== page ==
The Nizari and the Faceless Men are also both depicted as belonging to a religious sect. The Nizari are often depicted as fanatical extremists whereas the Faceless Men kill to please their Many Faced God, but do so in a controlled way. The Nizari killed for themselves, however the Faceless Men can be hired by anybody to kill anyone for a price. The Faceless Men are focused on the balance of the universe and this also applies to the price that they charge for their actions. Robert Baratheon’s small council is even seen contemplating hiring the Faceless Men to kill Daenerys however it is decided that it will cost far too much.[12] A big difference between the Nizari and the Faceless Men is their behaviour once they have committed an assassination. In many of the stories the Nizari are said to remain behind and face their own deaths in a form of suicide assassination. The Faceless Men are much different; they go to such great lengths in order to disguise themselves so that they can fade away after an assassination. Their main goal is to make a death appear as natural as possible so as to not raise questions about who did the killing and who they were sent by. This anonymity is a large part of the draw of the Faceless Men, as a target can be taken out without anyone realising it was in fact an assassination. The Nizari and the Faceless Men clearly hold some similarities and were likely an inspiration for Martin. The differences between the two groups are beneficial in Martin’s writing and in the television show as they add more mystery and intrigue to the story line. They also make botched assassinations appear that much more amateur.

For the majority of assassinations in ASOIAF and GOT it is the deaths and not the assassins themselves that can be tied to a medieval event. The assassination of King Joffrey Baratheon is one of these events. Joffrey died at his wedding celebration after being wed to Margery Tyrell, the wedding is now largely referred to as the purple wedding. It garnered this name after the impact that the Red wedding made (which will be discussed later). It is referred to as the purple wedding for a few reasons, purple is a colour often associated with royalty. Purple is also the colour that Joffrey turned as he died, it was the colour of Sansa’s necklace in which the poison was hidden, and it was the colour of the wine once the poison was added.[13] Joffrey was assassinated by his new wife’s grandmother Olenna Tyrell and the always involved Petyr Baelish.[14] Olenna kills Joffrey because she knows that he is depraved and horrible person and does not want her granddaughter to be married to him. Petyr Baelish involves himself in the matter because he needs to weaken the throne of Kings Landing in order to put his master plan into effect. This plan also involved the assassination of Jon Arryn and his wife Lysa (which will not be discussed in this paper) which leaves Petyr on the throne in the Eyrie.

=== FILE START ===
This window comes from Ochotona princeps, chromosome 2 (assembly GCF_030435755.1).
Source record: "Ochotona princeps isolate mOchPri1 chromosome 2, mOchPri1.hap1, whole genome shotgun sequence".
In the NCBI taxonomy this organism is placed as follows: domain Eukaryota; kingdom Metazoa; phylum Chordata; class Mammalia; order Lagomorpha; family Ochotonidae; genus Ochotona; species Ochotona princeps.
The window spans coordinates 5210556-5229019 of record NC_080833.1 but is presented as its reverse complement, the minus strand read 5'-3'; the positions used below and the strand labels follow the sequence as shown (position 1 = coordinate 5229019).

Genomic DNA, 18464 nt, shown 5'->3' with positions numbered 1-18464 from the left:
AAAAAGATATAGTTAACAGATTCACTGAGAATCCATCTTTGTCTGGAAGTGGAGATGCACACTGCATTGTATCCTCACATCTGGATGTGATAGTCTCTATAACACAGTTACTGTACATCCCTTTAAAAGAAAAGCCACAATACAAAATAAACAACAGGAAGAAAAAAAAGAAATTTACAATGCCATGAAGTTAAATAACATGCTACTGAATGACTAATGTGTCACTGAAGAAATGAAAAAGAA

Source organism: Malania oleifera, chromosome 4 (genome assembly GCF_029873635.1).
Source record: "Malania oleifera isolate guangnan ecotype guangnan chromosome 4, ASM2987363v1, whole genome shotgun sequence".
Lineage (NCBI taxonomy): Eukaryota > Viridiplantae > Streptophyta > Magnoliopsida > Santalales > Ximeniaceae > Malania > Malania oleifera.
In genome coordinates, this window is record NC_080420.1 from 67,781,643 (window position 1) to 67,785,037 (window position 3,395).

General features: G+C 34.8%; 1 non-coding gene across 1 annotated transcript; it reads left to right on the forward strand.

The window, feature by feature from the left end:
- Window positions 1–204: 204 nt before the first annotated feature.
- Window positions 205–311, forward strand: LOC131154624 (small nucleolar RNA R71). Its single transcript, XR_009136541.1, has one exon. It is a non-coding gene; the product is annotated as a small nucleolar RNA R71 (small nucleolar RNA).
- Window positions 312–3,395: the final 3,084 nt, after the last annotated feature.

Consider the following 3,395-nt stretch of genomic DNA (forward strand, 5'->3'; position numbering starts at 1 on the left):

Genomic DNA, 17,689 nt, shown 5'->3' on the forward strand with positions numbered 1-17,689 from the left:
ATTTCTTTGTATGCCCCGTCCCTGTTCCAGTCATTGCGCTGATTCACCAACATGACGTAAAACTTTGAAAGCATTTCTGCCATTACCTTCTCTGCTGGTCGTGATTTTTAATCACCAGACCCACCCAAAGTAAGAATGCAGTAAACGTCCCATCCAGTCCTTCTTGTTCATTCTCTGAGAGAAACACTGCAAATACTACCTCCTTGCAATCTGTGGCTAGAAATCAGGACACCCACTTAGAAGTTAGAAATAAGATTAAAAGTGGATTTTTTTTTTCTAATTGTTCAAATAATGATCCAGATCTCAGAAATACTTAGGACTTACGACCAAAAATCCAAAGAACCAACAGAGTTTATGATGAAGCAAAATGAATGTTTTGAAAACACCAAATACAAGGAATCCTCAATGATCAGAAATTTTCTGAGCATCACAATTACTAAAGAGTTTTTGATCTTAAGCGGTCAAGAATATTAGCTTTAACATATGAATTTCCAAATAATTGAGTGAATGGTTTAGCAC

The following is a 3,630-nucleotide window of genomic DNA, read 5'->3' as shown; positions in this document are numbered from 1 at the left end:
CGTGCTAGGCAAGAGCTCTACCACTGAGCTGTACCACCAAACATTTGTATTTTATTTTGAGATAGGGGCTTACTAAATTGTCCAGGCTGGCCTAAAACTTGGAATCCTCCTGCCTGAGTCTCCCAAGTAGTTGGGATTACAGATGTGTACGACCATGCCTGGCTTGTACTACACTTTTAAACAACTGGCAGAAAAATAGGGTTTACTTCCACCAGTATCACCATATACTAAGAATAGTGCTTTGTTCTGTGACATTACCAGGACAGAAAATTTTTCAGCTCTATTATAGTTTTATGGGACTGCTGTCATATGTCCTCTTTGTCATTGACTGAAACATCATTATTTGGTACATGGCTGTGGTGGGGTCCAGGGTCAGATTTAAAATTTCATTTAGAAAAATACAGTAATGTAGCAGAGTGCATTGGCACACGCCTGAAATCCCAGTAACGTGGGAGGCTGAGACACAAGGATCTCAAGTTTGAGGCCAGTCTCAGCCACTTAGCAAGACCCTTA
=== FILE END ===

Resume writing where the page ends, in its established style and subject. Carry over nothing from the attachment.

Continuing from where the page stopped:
The poison used to kill Joffrey is known as the strangler, “dissolved in wine it makes the muscles of a man’s throat clench tighter than any fist. The victim’s face turns purple.[15] In GOT upon drinking his wine Joffrey is left lying on the ground gasping for breath with a purple face and a nosebleed.[16] Martin himself has admitted that Joffrey’s death was in part inspired by the story of the death of Prince Eustace IV, Count of Boulogne who was the son of King Stephen of England.[17] Eustace’s death has long been shrouded in mystery. As is found with the legends of the Nizari Ismaili the accounts of Eustace’s death vary depending on who is telling it. What are definite are the events that led up to his death. Eustace unwisely plundered land that belonged to the abbey at Bury St-Edmunds.[18] Upon completion of his plundering Eustace sat down to enjoy dinner, much of the food had been taken from Bury St-Edmunds. Depending on the account Eustace then either choked on his first bite of eel and died immediately or had a seizure and then died a few days later.[19] As was common in the Middle Ages many of the chroniclers claimed that he must have died from grief over what he had done or been killed in an act of god’s vengeance.[20]